KARACHI: Priyanka Chopra knows how to get the audience’s attention. However, most of this attention is attracted by her statements, which are sometimes problematic, sometimes politically incorrect, and sometimes just plain confusing. She has also previously been called out for lending her name to racism dressed as patriotism and for encouraging war against Pakistan while being an ambassador for peace. Recently, Priyanka Chopra has been promoting her memoir, ‘Unfinished’, and managed to make another statement which has many of us confused.
In an exclusive interview with Bombay Times, Chopra claimed to be “a small town girl with dreams bigger than (she) was supposed to have.” Last time we checked, Chopra comes from a family background which is more privileged than your average Indian girl, so to undersell the opportunities that she had at a young age is not entirely justified. Let us do a quick recap of who Priyanka Chopra really is and where she comes from.
Both of Chopra’s parents were physicians in the military which means that they had access to education and careers which a lot of Indians do not have. If her mother was not already breaking stereotypes, their military jobs also meant the family was constantly on the move so Chopra was exposed to India outside of Jamshedpur (the small town) at an early age.
Priyanka Chopra not only belonged to a well educated family in India but for her own education, Chopra went to the U.S at the age of 13 to study. Now, how many small town Indian girls have the opportunity to study in Boston, let alone at such a young age?
Chopra’s parents were not only supportive of her receiving education from well reputed institutions but her mother also encouraged her to participate in the Miss India pageant which she won at the age of 18. In the interview with Bombay Times, Chopra also confessed “I am lucky to have had a family that encouraged me to push the boundaries and defy the stereotypes that existed.” So then who exactly was stopping her from dreaming big?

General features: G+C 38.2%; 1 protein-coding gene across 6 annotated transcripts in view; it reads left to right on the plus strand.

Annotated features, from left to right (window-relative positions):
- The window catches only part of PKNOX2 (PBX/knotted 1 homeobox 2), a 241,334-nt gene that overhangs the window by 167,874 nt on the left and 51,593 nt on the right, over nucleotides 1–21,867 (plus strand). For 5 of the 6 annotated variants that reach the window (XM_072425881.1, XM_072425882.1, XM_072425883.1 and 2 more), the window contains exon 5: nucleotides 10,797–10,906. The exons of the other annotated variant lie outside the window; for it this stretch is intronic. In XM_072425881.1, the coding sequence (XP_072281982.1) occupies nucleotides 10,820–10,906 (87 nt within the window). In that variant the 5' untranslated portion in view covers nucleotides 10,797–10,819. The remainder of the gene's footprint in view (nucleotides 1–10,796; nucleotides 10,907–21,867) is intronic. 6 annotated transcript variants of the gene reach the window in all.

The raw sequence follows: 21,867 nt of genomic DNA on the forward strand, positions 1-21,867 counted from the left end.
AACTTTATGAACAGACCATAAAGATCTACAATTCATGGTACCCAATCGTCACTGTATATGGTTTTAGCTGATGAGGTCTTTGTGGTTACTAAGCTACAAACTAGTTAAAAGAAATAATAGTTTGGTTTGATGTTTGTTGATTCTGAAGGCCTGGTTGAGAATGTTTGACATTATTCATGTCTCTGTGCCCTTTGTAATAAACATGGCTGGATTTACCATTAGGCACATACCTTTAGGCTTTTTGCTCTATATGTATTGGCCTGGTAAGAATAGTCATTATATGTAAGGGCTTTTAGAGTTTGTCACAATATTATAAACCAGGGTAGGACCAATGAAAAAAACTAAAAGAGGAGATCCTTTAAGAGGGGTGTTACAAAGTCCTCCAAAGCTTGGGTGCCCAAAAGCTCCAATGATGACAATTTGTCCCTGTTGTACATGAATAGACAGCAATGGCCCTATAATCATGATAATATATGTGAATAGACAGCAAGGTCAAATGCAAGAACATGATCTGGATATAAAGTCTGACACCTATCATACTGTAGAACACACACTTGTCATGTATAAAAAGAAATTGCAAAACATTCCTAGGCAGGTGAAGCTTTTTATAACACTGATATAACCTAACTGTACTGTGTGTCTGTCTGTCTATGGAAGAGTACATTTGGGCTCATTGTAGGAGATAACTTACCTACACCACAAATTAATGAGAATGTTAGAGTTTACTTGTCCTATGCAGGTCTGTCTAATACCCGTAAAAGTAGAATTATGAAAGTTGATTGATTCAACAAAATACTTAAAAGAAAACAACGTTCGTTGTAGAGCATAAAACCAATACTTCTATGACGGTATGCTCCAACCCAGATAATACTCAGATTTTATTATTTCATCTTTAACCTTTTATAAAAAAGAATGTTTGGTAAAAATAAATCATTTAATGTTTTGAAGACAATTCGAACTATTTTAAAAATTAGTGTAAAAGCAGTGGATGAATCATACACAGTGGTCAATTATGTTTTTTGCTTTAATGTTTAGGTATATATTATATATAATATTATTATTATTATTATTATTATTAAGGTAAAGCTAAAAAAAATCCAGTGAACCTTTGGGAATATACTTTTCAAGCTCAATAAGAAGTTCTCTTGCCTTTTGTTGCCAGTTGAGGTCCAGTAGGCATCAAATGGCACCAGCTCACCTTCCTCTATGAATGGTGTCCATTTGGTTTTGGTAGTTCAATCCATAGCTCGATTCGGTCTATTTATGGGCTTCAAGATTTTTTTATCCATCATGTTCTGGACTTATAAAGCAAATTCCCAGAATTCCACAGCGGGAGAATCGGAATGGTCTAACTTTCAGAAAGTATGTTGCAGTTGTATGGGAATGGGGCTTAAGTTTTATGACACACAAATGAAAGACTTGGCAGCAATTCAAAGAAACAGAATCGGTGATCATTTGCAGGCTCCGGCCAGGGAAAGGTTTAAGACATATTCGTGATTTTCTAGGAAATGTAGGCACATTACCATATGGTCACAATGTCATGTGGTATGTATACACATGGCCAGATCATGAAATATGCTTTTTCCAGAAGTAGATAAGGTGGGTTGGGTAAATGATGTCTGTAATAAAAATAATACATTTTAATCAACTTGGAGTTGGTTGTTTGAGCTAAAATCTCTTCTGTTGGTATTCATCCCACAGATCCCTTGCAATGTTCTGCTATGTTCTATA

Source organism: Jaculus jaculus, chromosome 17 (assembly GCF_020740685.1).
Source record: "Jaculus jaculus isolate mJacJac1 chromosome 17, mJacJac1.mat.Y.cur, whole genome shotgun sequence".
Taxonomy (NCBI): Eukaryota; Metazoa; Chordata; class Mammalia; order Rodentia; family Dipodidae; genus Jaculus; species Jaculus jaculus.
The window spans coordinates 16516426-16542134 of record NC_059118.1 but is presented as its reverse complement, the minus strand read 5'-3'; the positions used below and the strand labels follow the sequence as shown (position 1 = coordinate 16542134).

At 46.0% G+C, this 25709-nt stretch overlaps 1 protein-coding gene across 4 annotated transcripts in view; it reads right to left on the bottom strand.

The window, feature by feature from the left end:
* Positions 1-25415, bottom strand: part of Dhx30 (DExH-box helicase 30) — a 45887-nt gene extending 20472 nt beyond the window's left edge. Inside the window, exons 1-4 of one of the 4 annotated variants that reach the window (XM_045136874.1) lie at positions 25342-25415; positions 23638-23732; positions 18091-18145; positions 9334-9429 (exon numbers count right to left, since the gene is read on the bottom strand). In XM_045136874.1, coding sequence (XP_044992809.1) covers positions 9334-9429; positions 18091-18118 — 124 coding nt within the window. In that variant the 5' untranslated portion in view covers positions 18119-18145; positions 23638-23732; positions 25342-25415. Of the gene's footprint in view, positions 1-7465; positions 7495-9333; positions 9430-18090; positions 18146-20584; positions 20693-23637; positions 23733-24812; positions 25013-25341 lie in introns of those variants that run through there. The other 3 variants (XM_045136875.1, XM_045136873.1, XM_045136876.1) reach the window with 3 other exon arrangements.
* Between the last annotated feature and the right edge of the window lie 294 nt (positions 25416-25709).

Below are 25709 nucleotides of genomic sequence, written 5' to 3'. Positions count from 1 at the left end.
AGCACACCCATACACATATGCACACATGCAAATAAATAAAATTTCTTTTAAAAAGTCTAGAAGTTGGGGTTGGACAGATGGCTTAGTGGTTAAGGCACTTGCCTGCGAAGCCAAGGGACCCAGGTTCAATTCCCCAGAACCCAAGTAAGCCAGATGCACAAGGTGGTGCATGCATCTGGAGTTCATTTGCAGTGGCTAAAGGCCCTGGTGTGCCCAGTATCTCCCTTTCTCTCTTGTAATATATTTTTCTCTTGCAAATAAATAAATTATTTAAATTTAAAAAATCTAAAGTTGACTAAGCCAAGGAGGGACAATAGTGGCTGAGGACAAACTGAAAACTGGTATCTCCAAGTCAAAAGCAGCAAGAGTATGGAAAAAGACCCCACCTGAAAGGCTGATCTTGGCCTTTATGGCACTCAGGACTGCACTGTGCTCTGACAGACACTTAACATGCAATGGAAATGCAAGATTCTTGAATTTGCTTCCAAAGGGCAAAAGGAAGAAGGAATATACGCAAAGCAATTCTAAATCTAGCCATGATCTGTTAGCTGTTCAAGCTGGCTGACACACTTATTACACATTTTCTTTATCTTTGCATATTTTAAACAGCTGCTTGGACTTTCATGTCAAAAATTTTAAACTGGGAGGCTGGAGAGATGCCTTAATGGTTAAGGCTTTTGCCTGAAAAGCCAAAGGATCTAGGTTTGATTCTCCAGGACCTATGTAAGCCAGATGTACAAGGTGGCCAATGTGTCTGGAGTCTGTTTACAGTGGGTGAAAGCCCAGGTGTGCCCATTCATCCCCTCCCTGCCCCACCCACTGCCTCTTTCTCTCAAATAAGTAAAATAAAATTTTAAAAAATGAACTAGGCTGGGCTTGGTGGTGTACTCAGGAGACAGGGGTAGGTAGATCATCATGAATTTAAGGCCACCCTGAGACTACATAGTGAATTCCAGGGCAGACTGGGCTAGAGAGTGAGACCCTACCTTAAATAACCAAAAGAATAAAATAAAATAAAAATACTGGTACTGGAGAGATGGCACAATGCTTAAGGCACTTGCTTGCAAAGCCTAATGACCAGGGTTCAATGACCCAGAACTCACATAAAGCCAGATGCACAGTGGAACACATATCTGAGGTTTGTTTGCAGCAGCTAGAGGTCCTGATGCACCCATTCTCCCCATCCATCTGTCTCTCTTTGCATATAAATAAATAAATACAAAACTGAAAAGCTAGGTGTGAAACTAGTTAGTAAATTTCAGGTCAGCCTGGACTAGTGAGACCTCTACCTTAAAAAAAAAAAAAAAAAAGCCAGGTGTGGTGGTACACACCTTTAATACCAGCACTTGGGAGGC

The same year, Chopra was also crowned Miss World 2000. These might not be ‘dreams’ for a girl, but it is still a pretty big deal. The world recognizes you before you can even appear for your board exams. How is that anything but big?
In an interview with Glamour a few years ago, Chopra also acknowledged the support that she received from her father and how not everyone receives the same kind of support. “My father always told me, ‘You should not want to fit into someone else’s glass slipper. You should shatter the glass ceiling.’ He instilled confidence in me, and that doesn’t happen for so many kids,” said the actor. So Chopra does recognize her privilege and how she was luckier than other kids in India who might not have the same accessibility or support as she did.
Everyone should be proud of whatever they achieve in life and everyone struggles in their own way to get to a certain point. Chopra’s life is in no way struggle-free but to undersell one’s privilege and social background is not the smartest move. So is she done venting now? Because she’s embarrassing herself.